The Duke of Cumberland

said, that he took a different view of this question from some of the noble lords who had addressed the House. It was asserted, that the concession they were required to make to the Roman Catholics would have the effect of tranquillizing Ireland. He must say, however, that if it would tranquillize Ireland, which he was not prepared to admit, it would, on the contrary, produce a very great disturbance here. Whatever ferment might exist in Ireland from withholding the boon of Catholic emancipation, it was a very doubtful matter to him, whether the granting it would not produce a much greater ferment in this country. For this reason, among others, he opposed the motion; and though some persons might be disposed to call him a bigot, he acted according to his real and conscientious belief, when he entered his strongest protest against the resolution recommended by the noble marquis.

The Marquis of Londonderry

said, he would not detain their lordships with any detail of his opinions upon this question. He could not, however, avoid observing, that the question was rapidly gaining ground, and that those who were opposed to any concession to the Catholics in one session, expressed their cordial assent to their emancipation in the next. His opinions upon the subject were unchanged: he had full and unlimited confidence in his majesty's government; but, notwithstanding the allegiance he owed the noble duke at the head of that government, it was not possible for him to depart from the opinions he had already expressed in favour of the Catholics. He was quite sure that the time would arrive, when the legislature must adopt the noble marquis's resolution, or some other measure which would have the effect of giving tranquillity to the Irish people. When the noble marquis was on the ministerial side of the House, he ought to have stepped forward and proposed some measure for the relief of the Roman Catholics. If he had done so, and made the same exertions in its support then, which he used now, he must have accomplished the object he had in view. As the noble marquis had proposed the resolution in a speech of singular ability, and as he cordially concurred in all the arguments he had used, he would content himself, on the present occasion, by declaring, that his humble exertions should, never be wanting to the support of the cause of the Catholics, and that he gave his vote most cordially in support of the present resolution.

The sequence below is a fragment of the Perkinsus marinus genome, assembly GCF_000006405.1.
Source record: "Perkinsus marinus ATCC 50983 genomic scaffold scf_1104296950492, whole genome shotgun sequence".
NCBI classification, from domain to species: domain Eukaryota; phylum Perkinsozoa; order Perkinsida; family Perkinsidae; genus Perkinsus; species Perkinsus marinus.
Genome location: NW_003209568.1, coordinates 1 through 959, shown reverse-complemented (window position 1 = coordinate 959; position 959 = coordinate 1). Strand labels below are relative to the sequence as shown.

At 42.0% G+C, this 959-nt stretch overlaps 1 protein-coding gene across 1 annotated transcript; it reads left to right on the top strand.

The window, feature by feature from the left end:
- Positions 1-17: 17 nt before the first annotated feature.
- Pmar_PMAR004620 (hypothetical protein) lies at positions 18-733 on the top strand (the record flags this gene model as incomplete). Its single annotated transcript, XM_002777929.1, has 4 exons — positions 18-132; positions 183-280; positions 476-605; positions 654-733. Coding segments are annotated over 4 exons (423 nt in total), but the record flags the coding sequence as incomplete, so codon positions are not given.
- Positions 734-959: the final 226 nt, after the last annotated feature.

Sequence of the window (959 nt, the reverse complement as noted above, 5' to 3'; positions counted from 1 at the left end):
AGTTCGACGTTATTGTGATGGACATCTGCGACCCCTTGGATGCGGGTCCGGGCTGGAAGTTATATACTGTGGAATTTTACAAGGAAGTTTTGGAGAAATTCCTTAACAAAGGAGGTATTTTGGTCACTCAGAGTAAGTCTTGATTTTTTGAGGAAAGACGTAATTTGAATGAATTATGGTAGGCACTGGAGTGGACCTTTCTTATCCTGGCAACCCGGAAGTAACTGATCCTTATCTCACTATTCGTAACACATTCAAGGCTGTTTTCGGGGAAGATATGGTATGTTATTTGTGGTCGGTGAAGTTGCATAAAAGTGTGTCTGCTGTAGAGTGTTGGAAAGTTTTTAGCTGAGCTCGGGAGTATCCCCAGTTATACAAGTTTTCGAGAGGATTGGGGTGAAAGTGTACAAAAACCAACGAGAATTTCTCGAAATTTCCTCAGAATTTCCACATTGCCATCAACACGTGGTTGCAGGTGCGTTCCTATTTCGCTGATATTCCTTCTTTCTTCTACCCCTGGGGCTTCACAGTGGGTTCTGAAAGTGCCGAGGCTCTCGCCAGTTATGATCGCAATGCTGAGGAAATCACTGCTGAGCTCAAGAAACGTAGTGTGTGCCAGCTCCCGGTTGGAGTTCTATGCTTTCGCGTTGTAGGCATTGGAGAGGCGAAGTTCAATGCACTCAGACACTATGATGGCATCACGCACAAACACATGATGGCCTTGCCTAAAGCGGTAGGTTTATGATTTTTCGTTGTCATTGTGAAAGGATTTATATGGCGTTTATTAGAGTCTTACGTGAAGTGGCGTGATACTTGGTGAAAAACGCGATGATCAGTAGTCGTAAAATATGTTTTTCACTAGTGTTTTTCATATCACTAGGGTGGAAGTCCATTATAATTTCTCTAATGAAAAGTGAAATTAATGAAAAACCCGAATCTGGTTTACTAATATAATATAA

The Bishop of Landaff